Perhaps it's just me, but a few weeks into the Trump presidency, between the tweets, executive orders, attacks and counterattacks, I feel dizzy. So I've decided to take a break from the daily barrage and try to find the signal amid the noise: What is the underlying philosophy of this administration?
The chief ideologist of the Trump era is surely Stephen Bannon, by many accounts now the second-most powerful man in the government. Bannon is intelligent, broadly read, and has a command of American history. I've waded through his many movies and speeches, and in these, he does not come across as a racist or white supremacist, as some people have charged. But he is an unusual conservative. We have gotten used to conservatives who are really economic libertarians, but Bannon represents an older school of European thought that is distrustful of free markets, determined to preserve traditional culture and religion, and unabashedly celebrates nationalism and martial values.
In a speech at the Conservative Political Action Conference in 2012, for example, Bannon explained his disgust for Mitt Romney and his admiration for Sarah Palin, whose older son, Bannon noted, had served in Iraq. The rich and successful Romney, by contrast, "will not be my commander in chief, "Bannon said, because, although the candidate had five sons who "look like good all-American guys . . . not one has served a day in the military."
The core of Bannon's worldview can be found in his movie "Generation Zero." It centers on the financial crisis of 2008, and the opening scenes — in their fury against bankers — could have been written by Bernie Sanders. But then it moves onto its real point: The financial crisis happened because of a larger moral crisis. The film blames the 1960s and the baby boomers who tore down traditional structures of society and created a "culture of narcissism."
How did Woodstock trigger a financial crisis four decades later? According to Bannon, the breakdown of old-fashioned values resulted in a culture of self-centeredness that measured everything and everyone in one way — money. The movie goes on to accuse the political and financial establishment of betraying its country by enacting free trade deals that benefited them but hollowed out Middle America.
In a strange way, Bannon's dark, dystopian view of American history is closest to that of Howard Zinn, the popular far-left scholar whose "A People's History of the United States" is a tale of the many ways in which the 99 percent of Americans were crushed by the country's all-powerful elites. In the Zinn/Bannon worldview, everyday people are simply pawns manipulated by their evil overlords.
A more accurate version of recent American history would show that the cultural shift that began in the 1960s was fueled by a powerful, deeply American force — individualism. America had always been highly individualistic. Both Bannon and Trump seem nostalgic for an age — the 1930s to 1950s — that was an aberration for the nation. The Great Depression, the New Deal and World War II created a collectivist impulse that transformed the country. But after a while, Americans began to reassert their age-old desire for personal freedom, individual fulfillment and advancement. The world of the 1950s sounds great, unless you are a woman who wanted to work, an African-American who wanted to vote, an immigrant who wanted to move up, or an aspiring entrepreneur stuck in a large faceless corporation.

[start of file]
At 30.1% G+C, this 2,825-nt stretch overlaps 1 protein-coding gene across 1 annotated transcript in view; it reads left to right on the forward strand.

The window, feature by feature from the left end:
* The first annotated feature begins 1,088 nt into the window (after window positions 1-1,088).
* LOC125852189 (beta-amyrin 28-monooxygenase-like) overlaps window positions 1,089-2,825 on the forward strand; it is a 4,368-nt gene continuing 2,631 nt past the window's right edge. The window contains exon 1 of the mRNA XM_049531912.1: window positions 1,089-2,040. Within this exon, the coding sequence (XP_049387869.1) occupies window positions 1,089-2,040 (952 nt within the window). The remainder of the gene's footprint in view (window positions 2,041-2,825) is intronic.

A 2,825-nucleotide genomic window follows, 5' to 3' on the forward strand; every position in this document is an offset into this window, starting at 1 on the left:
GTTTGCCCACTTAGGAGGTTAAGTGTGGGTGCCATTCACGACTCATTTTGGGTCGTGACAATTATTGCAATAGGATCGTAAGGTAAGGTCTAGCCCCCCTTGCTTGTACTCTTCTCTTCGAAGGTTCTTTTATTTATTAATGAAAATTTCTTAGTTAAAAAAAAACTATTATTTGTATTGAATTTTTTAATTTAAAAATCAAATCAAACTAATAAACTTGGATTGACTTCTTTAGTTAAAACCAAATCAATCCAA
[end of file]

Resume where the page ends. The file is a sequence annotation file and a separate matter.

The America that allowed individuals to flourish in the 1980s and 1990s, of course, was the place where the young and enterprising Bannon left a large bank to set up his own shop, do his own deals, and make a small fortune. It then allowed him to produce and distribute movies outside of the Hollywood establishment, build a media startup into a powerhouse, and become a political entrepreneur entirely outside of the Republican hierarchy. This America allowed Bannon's brash new boss to get out of Queens into Manhattan, build skyscrapers and also his celebrity, all the while horrifying the establishment. Donald Trump is surely the poster child for the culture of narcissism.
In the course of building their careers, Trump and Bannon discarded traditionalism in every way. Both men are divorced, Bannon three times, Trump twice. They have succeeded in achieving their dreams precisely because society was wide open to outsiders, breaking traditional morality did not carry a stigma, and American elites were actually not that powerful. Their stories are the stories of modern America. But their message to the country seems to be an old, familiar one: Do as I say, not as I do.
Fareed Zakaria hosts CNN's "Fareed Zakaria GPS," and makes regular appearances on shows such as ABC's "This Week" and NBC's "Meet The Press." He has been an editor at large Time magazine since 2010, and spent 10 years overseeing Newsweek's foreign editions. He is a Washington Post (and internationally syndicated) columnist. He is author of "The Post-American World." For more of Fareed Zakaria's reports, Go Here Now.